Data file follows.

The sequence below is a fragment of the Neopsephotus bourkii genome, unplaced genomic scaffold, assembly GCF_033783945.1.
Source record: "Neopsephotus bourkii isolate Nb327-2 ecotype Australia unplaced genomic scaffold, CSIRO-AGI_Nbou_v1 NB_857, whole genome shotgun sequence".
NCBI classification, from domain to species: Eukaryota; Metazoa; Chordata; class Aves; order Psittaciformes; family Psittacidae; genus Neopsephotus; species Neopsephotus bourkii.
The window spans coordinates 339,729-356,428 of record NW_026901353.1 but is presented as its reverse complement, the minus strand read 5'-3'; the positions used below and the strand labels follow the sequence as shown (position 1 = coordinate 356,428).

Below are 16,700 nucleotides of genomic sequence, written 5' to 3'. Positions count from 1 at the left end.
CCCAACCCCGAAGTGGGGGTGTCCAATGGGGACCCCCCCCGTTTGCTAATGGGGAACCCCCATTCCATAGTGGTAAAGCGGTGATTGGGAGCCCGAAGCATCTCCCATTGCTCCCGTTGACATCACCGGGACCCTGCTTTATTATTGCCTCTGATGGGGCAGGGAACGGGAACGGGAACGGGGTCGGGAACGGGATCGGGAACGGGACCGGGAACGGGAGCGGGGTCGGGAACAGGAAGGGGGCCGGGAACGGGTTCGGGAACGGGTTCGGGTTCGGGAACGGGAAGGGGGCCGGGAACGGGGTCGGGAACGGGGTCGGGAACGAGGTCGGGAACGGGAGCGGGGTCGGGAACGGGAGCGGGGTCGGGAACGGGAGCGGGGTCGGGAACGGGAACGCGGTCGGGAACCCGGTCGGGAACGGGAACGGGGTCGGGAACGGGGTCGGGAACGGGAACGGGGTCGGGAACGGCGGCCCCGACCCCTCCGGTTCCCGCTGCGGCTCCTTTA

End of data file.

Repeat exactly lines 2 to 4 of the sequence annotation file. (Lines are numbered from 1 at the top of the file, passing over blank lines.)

Source record: "Neopsephotus bourkii isolate Nb327-2 ecotype Australia unplaced genomic scaffold, CSIRO-AGI_Nbou_v1 NB_857, whole genome shotgun sequence".
NCBI classification, from domain to species: Eukaryota; Metazoa; Chordata; class Aves; order Psittaciformes; family Psittacidae; genus Neopsephotus; species Neopsephotus bourkii.
The window spans coordinates 339,729-356,428 of record NW_026901353.1 but is presented as its reverse complement, the minus strand read 5'-3'; the positions used below and the strand labels follow the sequence as shown (position 1 = coordinate 356,428).